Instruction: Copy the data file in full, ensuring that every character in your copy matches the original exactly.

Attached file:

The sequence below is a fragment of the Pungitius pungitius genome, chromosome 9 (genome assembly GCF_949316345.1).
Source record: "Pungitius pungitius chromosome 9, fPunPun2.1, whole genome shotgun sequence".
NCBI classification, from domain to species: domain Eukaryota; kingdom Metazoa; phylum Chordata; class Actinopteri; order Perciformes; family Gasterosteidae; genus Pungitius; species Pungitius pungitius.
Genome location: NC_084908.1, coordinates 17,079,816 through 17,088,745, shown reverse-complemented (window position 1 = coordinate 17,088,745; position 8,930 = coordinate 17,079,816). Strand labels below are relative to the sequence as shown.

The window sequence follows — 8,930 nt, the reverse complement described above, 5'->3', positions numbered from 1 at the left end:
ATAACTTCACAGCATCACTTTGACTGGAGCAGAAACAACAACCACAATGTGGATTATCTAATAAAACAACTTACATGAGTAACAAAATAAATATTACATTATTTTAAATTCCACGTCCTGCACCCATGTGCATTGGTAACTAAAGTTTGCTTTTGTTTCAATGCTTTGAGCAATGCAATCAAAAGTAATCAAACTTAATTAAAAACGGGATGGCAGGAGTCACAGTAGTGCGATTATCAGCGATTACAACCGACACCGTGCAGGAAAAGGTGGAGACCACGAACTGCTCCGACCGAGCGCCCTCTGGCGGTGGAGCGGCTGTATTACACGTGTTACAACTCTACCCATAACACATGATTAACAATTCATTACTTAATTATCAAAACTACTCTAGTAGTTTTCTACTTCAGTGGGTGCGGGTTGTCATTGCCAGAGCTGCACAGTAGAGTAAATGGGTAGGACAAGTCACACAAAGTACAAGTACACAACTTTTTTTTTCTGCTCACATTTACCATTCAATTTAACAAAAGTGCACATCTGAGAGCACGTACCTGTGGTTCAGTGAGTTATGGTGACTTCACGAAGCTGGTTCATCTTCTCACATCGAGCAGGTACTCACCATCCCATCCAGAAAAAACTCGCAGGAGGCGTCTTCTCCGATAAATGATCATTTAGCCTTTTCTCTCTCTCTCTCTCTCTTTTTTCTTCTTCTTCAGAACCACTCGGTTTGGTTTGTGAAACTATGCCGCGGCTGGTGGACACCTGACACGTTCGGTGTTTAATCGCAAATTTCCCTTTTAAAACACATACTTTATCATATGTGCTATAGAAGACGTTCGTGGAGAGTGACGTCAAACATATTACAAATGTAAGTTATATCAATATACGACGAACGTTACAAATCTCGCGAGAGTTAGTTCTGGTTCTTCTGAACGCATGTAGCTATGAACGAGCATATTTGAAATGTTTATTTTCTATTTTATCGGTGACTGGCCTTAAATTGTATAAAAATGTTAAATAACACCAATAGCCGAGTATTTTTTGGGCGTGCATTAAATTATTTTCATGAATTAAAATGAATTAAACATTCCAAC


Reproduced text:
The sequence below is a fragment of the Pungitius pungitius genome, chromosome 9 (genome assembly GCF_949316345.1).
Source record: "Pungitius pungitius chromosome 9, fPunPun2.1, whole genome shotgun sequence".
NCBI classification, from domain to species: domain Eukaryota; kingdom Metazoa; phylum Chordata; class Actinopteri; order Perciformes; family Gasterosteidae; genus Pungitius; species Pungitius pungitius.
Genome location: NC_084908.1, coordinates 17,079,816 through 17,088,745, shown reverse-complemented (window position 1 = coordinate 17,088,745; position 8,930 = coordinate 17,079,816). Strand labels below are relative to the sequence as shown.

The window sequence follows — 8,930 nt, the reverse complement described above, 5'->3', positions numbered from 1 at the left end:
ATAACTTCACAGCATCACTTTGACTGGAGCAGAAACAACAACCACAATGTGGATTATCTAATAAAACAACTTACATGAGTAACAAAATAAATATTACATTATTTTAAATTCCACGTCCTGCACCCATGTGCATTGGTAACTAAAGTTTGCTTTTGTTTCAATGCTTTGAGCAATGCAATCAAAAGTAATCAAACTTAATTAAAAACGGGATGGCAGGAGTCACAGTAGTGCGATTATCAGCGATTACAACCGACACCGTGCAGGAAAAGGTGGAGACCACGAACTGCTCCGACCGAGCGCCCTCTGGCGGTGGAGCGGCTGTATTACACGTGTTACAACTCTACCCATAACACATGATTAACAATTCATTACTTAATTATCAAAACTACTCTAGTAGTTTTCTACTTCAGTGGGTGCGGGTTGTCATTGCCAGAGCTGCACAGTAGAGTAAATGGGTAGGACAAGTCACACAAAGTACAAGTACACAACTTTTTTTTTCTGCTCACATTTACCATTCAATTTAACAAAAGTGCACATCTGAGAGCACGTACCTGTGGTTCAGTGAGTTATGGTGACTTCACGAAGCTGGTTCATCTTCTCACATCGAGCAGGTACTCACCATCCCATCCAGAAAAAACTCGCAGGAGGCGTCTTCTCCGATAAATGATCATTTAGCCTTTTCTCTCTCTCTCTCTCTCTTTTTTCTTCTTCTTCAGAACCACTCGGTTTGGTTTGTGAAACTATGCCGCGGCTGGTGGACACCTGACACGTTCGGTGTTTAATCGCAAATTTCCCTTTTAAAACACATACTTTATCATATGTGCTATAGAAGACGTTCGTGGAGAGTGACGTCAAACATATTACAAATGTAAGTTATATCAATATACGACGAACGTTACAAATCTCGCGAGAGTTAGTTCTGGTTCTTCTGAACGCATGTAGCTATGAACGAGCATATTTGAAATGTTTATTTTCTATTTTATCGGTGACTGGCCTTAAATTGTATAAAAATGTTAAATAACACCAATAGCCGAGTATTTTTTGGGCGTGCATTAAATTATTTTCATGAATTAAAATGAATTAAACATTCCAAC